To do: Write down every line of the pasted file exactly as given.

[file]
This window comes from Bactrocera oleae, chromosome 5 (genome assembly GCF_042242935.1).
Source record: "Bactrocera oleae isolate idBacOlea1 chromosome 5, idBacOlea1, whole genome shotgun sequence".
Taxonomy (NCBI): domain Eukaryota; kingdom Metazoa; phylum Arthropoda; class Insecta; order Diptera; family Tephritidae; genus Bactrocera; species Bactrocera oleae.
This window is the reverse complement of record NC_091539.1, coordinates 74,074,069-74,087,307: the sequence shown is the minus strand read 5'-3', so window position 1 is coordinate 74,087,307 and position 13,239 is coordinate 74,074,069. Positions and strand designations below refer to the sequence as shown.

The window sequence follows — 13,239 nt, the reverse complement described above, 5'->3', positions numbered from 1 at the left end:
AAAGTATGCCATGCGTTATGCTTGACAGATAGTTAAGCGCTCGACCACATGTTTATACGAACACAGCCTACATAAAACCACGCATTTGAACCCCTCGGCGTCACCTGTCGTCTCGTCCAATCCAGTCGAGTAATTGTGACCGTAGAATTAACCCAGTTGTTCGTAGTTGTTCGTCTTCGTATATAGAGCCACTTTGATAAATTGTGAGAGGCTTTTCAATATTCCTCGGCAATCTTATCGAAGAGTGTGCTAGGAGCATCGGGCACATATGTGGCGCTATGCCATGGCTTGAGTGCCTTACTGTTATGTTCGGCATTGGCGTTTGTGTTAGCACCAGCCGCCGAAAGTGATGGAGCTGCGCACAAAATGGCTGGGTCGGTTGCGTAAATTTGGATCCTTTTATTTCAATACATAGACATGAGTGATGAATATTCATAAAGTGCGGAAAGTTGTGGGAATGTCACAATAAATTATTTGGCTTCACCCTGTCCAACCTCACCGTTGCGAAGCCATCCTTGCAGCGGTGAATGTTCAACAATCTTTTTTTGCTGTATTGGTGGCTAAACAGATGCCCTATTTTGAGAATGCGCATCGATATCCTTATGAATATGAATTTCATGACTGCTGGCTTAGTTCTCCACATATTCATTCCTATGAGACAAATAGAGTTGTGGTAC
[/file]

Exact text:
This window comes from Bactrocera oleae, chromosome 5 (genome assembly GCF_042242935.1).
Source record: "Bactrocera oleae isolate idBacOlea1 chromosome 5, idBacOlea1, whole genome shotgun sequence".
Taxonomy (NCBI): domain Eukaryota; kingdom Metazoa; phylum Arthropoda; class Insecta; order Diptera; family Tephritidae; genus Bactrocera; species Bactrocera oleae.
This window is the reverse complement of record NC_091539.1, coordinates 74,074,069-74,087,307: the sequence shown is the minus strand read 5'-3', so window position 1 is coordinate 74,087,307 and position 13,239 is coordinate 74,074,069. Positions and strand designations below refer to the sequence as shown.

The window sequence follows — 13,239 nt, the reverse complement described above, 5'->3', positions numbered from 1 at the left end:
AAAGTATGCCATGCGTTATGCTTGACAGATAGTTAAGCGCTCGACCACATGTTTATACGAACACAGCCTACATAAAACCACGCATTTGAACCCCTCGGCGTCACCTGTCGTCTCGTCCAATCCAGTCGAGTAATTGTGACCGTAGAATTAACCCAGTTGTTCGTAGTTGTTCGTCTTCGTATATAGAGCCACTTTGATAAATTGTGAGAGGCTTTTCAATATTCCTCGGCAATCTTATCGAAGAGTGTGCTAGGAGCATCGGGCACATATGTGGCGCTATGCCATGGCTTGAGTGCCTTACTGTTATGTTCGGCATTGGCGTTTGTGTTAGCACCAGCCGCCGAAAGTGATGGAGCTGCGCACAAAATGGCTGGGTCGGTTGCGTAAATTTGGATCCTTTTATTTCAATACATAGACATGAGTGATGAATATTCATAAAGTGCGGAAAGTTGTGGGAATGTCACAATAAATTATTTGGCTTCACCCTGTCCAACCTCACCGTTGCGAAGCCATCCTTGCAGCGGTGAATGTTCAACAATCTTTTTTTGCTGTATTGGTGGCTAAACAGATGCCCTATTTTGAGAATGCGCATCGATATCCTTATGAATATGAATTTCATGACTGCTGGCTTAGTTCTCCACATATTCATTCCTATGAGACAAATAGAGTTGTGGTAC